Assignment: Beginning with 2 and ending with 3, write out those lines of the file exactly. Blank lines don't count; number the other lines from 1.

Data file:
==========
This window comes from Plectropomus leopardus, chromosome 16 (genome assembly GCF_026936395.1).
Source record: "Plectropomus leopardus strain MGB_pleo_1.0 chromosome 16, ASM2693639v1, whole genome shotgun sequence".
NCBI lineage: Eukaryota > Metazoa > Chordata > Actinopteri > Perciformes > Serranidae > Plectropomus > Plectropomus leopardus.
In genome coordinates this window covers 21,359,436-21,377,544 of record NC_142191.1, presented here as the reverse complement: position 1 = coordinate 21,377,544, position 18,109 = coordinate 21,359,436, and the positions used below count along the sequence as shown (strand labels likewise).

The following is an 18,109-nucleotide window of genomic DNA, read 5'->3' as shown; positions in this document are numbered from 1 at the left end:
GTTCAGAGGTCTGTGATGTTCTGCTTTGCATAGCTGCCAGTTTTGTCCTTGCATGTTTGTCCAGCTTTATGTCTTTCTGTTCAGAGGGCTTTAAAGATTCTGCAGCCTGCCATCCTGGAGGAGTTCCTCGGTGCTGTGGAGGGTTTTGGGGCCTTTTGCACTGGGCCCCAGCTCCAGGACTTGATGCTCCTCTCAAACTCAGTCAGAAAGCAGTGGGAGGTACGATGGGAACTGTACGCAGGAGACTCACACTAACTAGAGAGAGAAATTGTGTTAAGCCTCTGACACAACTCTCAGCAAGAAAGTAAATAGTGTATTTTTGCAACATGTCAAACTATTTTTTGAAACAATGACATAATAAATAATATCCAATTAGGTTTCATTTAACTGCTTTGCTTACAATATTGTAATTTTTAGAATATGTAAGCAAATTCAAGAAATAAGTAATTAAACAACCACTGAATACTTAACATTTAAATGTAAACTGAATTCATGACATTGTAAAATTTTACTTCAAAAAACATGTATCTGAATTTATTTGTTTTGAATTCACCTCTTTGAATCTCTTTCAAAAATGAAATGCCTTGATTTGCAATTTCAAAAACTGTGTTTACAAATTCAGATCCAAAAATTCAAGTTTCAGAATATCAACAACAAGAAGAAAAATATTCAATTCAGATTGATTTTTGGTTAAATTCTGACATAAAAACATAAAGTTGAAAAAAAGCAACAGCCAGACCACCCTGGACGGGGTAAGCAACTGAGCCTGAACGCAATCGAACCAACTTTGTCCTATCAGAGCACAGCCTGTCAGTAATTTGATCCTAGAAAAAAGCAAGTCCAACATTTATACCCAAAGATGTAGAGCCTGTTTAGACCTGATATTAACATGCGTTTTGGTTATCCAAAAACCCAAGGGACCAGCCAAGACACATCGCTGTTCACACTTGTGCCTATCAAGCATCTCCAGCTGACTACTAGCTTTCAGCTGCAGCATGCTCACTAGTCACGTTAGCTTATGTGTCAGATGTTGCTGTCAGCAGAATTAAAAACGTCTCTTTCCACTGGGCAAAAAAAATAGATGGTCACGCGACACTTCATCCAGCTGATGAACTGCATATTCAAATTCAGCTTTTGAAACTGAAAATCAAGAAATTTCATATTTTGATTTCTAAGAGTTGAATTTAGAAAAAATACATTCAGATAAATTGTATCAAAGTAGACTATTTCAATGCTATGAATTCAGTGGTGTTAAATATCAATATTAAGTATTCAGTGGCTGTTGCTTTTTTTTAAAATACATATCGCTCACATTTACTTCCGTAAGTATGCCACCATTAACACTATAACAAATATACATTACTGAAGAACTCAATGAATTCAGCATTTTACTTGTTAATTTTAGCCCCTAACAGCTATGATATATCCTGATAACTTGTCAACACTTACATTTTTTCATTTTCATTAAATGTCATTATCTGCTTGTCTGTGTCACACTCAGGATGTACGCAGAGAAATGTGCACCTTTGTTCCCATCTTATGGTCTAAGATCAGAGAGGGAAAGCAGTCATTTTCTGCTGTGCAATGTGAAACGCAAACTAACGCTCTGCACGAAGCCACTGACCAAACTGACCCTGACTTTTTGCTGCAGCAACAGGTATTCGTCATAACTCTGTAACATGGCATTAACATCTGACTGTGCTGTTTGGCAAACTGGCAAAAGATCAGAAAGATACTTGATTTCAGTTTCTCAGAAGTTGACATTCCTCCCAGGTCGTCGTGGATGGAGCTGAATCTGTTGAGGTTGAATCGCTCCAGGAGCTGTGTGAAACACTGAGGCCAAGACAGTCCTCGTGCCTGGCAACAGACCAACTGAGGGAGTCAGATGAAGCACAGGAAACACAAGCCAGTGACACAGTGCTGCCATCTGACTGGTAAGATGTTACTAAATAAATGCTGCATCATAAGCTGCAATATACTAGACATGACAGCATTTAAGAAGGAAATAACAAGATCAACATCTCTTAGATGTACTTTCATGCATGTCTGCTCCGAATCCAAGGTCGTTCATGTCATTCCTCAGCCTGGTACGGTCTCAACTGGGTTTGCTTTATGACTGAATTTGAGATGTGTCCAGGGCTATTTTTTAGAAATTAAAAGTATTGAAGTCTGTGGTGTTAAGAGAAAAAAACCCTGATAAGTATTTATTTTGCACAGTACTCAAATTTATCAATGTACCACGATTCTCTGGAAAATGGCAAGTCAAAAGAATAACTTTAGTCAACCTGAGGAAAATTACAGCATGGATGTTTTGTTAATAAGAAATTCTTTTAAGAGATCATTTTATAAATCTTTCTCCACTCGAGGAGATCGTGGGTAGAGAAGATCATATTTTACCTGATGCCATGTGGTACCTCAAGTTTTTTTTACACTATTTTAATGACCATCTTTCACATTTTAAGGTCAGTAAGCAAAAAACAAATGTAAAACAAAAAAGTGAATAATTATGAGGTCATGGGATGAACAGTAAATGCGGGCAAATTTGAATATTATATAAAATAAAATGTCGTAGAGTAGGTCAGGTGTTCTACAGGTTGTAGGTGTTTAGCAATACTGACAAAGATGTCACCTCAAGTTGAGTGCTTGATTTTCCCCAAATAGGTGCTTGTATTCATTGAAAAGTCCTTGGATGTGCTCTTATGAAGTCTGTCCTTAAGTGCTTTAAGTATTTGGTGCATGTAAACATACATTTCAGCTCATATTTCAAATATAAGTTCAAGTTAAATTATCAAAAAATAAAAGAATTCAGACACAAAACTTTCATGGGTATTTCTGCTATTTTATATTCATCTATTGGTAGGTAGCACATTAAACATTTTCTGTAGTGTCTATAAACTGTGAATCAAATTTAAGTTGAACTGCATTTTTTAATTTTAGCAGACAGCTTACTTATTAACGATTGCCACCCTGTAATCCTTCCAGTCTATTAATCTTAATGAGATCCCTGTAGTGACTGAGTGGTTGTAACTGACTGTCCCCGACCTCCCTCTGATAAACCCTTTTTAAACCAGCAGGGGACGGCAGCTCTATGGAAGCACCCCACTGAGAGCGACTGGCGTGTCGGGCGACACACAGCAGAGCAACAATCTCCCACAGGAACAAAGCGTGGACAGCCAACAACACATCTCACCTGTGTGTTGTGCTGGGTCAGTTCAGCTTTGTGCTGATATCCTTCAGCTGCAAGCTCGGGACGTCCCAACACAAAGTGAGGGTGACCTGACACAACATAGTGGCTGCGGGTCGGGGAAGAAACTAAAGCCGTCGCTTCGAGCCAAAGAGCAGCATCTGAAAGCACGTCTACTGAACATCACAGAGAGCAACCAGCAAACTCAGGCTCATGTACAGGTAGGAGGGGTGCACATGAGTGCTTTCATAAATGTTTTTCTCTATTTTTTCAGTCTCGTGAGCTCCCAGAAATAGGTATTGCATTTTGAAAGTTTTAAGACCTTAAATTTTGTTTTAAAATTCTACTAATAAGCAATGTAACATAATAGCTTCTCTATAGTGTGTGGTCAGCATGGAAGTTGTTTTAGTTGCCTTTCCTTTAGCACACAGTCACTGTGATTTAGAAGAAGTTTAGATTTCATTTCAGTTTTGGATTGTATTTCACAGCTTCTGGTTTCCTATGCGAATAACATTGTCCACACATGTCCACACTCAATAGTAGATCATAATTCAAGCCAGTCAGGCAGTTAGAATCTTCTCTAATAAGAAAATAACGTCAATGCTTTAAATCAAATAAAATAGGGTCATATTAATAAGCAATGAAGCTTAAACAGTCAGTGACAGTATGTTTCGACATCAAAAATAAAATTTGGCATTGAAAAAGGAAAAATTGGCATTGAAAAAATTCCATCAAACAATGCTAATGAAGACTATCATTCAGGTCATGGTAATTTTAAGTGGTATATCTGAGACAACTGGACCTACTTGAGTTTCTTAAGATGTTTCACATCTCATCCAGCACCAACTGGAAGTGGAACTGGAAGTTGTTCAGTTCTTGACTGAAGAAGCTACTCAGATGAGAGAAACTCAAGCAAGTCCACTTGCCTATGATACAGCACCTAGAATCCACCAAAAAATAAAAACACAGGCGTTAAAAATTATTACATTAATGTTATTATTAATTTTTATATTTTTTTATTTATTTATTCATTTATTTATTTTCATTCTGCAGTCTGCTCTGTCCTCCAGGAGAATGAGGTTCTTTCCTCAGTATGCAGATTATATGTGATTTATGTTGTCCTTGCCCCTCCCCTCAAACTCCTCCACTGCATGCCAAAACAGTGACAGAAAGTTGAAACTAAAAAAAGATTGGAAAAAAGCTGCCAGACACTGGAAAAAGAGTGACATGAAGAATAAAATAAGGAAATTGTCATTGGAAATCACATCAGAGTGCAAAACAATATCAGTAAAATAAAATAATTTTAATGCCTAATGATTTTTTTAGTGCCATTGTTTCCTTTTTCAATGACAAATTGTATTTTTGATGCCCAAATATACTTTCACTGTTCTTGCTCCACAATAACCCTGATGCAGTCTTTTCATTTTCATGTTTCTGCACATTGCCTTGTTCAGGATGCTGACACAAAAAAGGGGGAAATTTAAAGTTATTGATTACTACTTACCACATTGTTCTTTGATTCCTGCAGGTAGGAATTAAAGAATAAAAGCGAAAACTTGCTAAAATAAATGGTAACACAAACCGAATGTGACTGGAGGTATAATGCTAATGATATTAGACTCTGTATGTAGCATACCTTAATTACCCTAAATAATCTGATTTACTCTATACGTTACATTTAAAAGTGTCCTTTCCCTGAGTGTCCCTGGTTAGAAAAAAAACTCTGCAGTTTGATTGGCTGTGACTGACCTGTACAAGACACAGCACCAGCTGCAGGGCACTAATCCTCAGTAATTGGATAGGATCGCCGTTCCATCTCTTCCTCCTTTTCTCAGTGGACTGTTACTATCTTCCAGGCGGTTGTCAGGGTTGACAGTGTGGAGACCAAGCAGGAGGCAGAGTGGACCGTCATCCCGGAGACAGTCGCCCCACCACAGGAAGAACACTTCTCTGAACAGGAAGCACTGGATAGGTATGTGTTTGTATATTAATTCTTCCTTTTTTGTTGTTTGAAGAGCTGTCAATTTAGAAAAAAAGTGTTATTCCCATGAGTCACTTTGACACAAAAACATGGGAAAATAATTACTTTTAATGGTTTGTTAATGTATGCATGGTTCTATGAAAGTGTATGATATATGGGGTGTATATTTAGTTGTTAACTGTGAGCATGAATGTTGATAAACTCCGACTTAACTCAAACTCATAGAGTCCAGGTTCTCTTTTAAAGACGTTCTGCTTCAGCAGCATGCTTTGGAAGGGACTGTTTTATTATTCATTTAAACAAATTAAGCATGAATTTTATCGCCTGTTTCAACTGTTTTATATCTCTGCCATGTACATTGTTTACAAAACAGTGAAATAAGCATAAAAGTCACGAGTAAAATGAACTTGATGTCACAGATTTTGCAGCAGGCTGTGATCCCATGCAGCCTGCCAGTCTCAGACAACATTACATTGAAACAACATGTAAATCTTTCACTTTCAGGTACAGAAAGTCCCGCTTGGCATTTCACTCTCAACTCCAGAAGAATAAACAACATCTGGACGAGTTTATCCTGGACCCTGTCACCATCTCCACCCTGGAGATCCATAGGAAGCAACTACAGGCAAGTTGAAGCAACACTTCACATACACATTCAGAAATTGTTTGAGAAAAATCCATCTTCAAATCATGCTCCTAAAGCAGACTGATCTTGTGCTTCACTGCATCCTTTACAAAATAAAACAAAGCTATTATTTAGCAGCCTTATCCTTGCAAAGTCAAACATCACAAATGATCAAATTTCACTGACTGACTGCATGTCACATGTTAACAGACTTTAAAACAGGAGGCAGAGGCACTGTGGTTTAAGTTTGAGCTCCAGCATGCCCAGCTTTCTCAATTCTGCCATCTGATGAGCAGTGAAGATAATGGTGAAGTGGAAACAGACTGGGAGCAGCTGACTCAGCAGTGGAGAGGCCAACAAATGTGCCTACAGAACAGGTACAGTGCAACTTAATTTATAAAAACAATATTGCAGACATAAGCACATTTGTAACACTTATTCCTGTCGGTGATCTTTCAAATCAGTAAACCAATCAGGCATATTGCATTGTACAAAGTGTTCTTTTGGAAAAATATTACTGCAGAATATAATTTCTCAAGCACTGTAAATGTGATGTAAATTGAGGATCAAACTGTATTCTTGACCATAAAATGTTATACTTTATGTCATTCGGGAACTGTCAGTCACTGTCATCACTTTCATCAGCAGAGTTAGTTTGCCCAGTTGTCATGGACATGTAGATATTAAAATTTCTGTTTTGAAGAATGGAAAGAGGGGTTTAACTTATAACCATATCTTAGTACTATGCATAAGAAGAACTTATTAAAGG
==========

Source record: "Plectropomus leopardus strain MGB_pleo_1.0 chromosome 16, ASM2693639v1, whole genome shotgun sequence".
NCBI lineage: Eukaryota > Metazoa > Chordata > Actinopteri > Perciformes > Serranidae > Plectropomus > Plectropomus leopardus.